Nevertheless the richest of Argentina’s very rich continued to make their regular pilgrimages to Europe and it took the outbreak of World War I to dampen Argentine enthusiasm for the journey across the Atlantic and to firmly establish Mar del Plata as an exclusive resort. Mass tourism began to arrive in the 1930s, helped by improved roads, but took off in the 1940s and 1950s, when the development of union-run hotels under Perón finally put the city within the reach of Argentina’s middle and working classes. The horrified rich then abandoned it for the more genteel Pinamar and Uruguay’s Punta del Este, while Menem’s peso–dollar parity in the 1990s meant the middle classes found it cheaper to sunbathe in Florida and the Caribbean than on the Argentine coast. The 2001 crisis and devaluation led to a resurgence in Mardel’s popularity; in 2009 the Gran Hotel Provincial reopened after lengthy restoration.
Images of Mardel: fishing boats and sea lions
Second only to the Rambla Casino, with its stone sea lions, Mar del Plata’s favourite postcard image is that of the striking orange fishing boats that depart every morning from its port, about 3km south of the city centre. In the early evening you can watch them returning to the Banquina de Pescadores (Fishermen’s Wharf) full of crates bursting with sea bass, sole and squid, which are hauled onto the quayside by the fishermen. At the far end of the wharf is the Lobería, a colony of around 800 real-life sea lions – they are all males as you can tell by their distinctive giant manes and loud bark. These lobos can be observed from an incredibly close (and smelly) distance – a metre or so – all year round, though the colony shrinks in January and February, when large numbers head for the Uruguayan coast to mate. There are also a number of good seafood restaurants around the port, mostly grouped around the Centro Comercial. Buses from the centre of Mar del Plata head to the fishing port; both #551 and #553 can be caught anywhere along Avenida Luro.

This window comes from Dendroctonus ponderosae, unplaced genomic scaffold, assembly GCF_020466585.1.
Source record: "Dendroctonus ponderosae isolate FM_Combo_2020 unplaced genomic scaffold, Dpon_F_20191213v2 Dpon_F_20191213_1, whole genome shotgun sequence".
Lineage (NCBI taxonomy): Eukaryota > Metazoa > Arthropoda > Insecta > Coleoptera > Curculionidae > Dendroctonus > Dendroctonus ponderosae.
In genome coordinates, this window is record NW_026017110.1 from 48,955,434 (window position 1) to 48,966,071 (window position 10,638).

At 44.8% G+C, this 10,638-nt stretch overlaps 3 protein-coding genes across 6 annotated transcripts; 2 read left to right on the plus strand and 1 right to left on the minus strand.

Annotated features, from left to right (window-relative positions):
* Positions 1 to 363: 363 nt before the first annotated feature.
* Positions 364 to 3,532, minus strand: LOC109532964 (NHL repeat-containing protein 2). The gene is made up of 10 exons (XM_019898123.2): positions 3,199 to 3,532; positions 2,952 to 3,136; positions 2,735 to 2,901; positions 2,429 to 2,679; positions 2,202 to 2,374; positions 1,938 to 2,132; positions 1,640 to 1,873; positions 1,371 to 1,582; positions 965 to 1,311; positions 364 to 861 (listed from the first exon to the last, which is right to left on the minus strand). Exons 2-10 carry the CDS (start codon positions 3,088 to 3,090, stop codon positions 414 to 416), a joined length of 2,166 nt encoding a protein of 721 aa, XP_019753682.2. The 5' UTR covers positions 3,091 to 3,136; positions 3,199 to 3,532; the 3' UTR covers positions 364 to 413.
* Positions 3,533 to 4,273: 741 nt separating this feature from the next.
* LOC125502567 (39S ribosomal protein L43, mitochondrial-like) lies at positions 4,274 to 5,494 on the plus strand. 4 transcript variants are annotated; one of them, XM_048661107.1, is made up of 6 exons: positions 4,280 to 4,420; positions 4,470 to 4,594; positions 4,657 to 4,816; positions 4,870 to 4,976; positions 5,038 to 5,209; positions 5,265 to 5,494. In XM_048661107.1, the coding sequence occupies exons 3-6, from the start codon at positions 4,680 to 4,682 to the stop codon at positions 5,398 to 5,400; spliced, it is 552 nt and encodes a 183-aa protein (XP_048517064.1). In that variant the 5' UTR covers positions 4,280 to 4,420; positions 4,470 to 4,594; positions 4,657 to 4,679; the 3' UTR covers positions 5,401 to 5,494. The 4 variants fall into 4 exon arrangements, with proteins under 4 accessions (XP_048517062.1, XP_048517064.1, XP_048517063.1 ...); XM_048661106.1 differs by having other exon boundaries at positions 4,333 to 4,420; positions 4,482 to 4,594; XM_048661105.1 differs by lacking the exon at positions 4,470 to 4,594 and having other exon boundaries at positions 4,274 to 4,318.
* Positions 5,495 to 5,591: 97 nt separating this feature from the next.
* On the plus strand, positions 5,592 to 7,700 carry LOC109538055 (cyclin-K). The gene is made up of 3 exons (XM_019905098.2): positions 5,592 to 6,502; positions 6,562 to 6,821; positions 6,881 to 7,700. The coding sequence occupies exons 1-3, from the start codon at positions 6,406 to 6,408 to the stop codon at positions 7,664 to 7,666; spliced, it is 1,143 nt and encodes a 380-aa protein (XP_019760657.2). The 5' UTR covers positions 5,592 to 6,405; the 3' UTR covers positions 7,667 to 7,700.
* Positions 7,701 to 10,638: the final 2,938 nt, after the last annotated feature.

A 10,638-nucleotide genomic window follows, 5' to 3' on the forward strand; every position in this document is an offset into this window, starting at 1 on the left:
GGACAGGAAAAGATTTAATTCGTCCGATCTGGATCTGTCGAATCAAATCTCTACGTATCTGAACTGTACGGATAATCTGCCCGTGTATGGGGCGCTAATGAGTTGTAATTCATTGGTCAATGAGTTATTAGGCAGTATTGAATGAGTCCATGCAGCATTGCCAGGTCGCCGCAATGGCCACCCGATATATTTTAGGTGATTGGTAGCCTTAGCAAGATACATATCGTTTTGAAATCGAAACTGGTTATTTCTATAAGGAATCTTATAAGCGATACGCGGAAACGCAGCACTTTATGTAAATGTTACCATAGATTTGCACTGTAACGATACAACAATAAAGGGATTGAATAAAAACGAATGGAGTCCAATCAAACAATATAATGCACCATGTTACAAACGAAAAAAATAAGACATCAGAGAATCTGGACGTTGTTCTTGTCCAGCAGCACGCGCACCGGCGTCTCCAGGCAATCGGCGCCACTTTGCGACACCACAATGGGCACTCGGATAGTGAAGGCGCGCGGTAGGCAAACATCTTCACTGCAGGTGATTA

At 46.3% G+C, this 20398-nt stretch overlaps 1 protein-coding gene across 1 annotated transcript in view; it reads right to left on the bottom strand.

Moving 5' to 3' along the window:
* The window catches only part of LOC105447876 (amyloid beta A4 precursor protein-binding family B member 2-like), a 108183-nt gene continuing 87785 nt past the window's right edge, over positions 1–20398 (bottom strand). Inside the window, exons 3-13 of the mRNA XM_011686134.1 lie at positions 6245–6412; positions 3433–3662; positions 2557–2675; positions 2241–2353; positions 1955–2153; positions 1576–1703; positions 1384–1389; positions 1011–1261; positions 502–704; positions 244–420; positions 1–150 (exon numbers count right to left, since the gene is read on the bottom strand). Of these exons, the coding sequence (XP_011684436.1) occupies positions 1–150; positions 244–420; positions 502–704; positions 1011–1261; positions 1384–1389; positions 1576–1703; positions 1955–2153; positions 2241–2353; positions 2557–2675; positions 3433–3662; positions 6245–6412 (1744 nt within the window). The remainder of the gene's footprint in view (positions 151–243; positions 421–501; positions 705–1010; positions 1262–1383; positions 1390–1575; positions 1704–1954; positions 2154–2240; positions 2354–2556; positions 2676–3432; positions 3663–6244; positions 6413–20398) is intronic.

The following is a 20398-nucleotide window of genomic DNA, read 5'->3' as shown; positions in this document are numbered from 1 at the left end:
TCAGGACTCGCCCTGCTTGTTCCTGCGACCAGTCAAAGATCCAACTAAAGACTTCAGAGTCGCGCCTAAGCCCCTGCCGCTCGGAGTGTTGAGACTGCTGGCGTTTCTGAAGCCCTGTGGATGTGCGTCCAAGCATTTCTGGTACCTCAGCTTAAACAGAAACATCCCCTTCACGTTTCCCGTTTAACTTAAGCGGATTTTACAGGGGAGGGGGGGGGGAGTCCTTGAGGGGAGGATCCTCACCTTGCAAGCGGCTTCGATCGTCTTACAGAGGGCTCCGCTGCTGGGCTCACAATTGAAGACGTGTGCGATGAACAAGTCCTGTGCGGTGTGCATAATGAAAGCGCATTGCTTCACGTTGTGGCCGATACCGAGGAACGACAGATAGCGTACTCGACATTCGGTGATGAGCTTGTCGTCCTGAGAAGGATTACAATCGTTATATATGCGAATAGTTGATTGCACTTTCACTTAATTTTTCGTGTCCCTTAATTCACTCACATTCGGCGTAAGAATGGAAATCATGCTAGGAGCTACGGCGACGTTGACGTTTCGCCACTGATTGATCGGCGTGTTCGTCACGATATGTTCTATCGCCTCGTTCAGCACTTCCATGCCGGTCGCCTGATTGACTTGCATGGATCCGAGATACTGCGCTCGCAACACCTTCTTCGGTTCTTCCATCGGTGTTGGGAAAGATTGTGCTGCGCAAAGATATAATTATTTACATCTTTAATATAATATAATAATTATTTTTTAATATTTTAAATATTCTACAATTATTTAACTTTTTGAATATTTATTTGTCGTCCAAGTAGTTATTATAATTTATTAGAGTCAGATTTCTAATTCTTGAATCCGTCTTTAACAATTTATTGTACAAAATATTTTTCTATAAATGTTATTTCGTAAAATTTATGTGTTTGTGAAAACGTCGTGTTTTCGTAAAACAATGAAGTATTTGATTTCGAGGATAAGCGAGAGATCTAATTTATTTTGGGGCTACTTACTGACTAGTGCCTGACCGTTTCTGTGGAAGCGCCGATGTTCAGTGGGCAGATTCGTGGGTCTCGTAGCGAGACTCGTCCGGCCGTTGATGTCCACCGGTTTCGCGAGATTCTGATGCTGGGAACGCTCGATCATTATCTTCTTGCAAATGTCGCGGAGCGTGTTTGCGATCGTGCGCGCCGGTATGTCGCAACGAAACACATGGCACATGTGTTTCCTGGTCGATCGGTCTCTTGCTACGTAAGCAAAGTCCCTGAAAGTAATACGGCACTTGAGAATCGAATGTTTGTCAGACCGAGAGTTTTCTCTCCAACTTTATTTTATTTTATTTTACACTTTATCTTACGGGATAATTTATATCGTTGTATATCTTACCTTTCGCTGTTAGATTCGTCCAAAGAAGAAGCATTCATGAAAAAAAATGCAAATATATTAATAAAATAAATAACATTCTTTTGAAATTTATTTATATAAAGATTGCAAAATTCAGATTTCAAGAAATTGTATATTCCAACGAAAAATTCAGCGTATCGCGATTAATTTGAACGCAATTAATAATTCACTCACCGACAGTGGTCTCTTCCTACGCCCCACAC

Miramar and Mar del Sud
Heading south from Mar del Plata, the first resort you come to is popular Miramar, 45km further down the RP-11, a largely modern town, dominated by some rather grim high-rise buildings. A more appealing alternative to busy resorts like Mar del Plata is tiny MAR DEL SUD, a further 16km southeast. One of Argentina’s least-developed beach resorts, Mar del Sud is in many ways one of its most appealing. Although it is increasingly courted by in-the-know Porteños looking for something a little different, the atmosphere remains tranquil, with a safe community feel and the occasional party to inject some life. Its beaches are far less frequented than those to the north and if you venture a shortway away from the small clutch of beachgoers grouped around the bottom of Avenida 100 you won’t have much trouble finding a stretch of soft sand to yourself. The town’s unassuming buildings are dominated by the crumbling faded-pink walls and steeply pitched roof of the ex-Boulevard Atlantic Hotel, an elegant, French-influenced construction built in 1886. It’s now a wonderfully creepy old building, its once glamorous rooms taken over by doves and scattered with chunks of plaster. Guided visits are possible during the day on request from Eduardo Gambo, who runs the place and is something of a local personality; he also rents out bungalows.